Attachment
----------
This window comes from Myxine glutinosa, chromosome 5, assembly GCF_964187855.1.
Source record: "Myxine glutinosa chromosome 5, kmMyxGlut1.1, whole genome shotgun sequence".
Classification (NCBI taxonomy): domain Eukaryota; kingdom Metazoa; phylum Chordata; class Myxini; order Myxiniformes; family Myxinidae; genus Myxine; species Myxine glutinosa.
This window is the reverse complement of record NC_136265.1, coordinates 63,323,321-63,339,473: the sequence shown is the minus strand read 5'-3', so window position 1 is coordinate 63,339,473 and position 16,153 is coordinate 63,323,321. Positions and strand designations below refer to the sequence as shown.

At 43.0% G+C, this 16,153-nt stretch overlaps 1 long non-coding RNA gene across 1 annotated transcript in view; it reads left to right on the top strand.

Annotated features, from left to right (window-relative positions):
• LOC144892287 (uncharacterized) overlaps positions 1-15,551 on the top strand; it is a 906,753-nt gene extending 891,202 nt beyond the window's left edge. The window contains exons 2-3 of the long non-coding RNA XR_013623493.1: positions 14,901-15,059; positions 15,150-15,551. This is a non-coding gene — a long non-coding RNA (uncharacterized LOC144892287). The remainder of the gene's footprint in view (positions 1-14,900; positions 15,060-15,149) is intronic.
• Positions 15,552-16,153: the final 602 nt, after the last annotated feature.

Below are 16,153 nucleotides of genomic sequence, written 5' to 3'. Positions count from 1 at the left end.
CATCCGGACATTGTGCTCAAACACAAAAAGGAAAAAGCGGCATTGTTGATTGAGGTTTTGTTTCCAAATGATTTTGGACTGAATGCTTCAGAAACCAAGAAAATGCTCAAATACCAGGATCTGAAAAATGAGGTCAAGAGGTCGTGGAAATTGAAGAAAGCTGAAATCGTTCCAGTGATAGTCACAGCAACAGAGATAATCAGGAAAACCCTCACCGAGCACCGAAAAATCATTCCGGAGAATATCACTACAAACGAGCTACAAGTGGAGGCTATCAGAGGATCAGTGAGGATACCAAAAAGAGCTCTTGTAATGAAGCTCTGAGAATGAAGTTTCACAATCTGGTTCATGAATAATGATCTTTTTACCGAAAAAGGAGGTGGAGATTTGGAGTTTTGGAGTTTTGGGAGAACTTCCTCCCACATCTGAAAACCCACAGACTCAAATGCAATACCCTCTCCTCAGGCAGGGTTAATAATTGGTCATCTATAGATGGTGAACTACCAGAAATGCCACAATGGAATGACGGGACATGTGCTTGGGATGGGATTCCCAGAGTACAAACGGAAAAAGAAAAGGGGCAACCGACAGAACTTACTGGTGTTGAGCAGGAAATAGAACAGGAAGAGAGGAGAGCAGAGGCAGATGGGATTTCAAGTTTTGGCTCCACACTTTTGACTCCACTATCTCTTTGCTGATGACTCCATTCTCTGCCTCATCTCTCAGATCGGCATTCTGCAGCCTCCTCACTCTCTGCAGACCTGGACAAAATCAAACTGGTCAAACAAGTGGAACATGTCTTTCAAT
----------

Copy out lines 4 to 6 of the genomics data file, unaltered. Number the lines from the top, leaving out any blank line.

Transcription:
This window is the reverse complement of record NC_136265.1, coordinates 63,323,321-63,339,473: the sequence shown is the minus strand read 5'-3', so window position 1 is coordinate 63,339,473 and position 16,153 is coordinate 63,323,321. Positions and strand designations below refer to the sequence as shown.

At 43.0% G+C, this 16,153-nt stretch overlaps 1 long non-coding RNA gene across 1 annotated transcript in view; it reads left to right on the top strand.

Annotated features, from left to right (window-relative positions):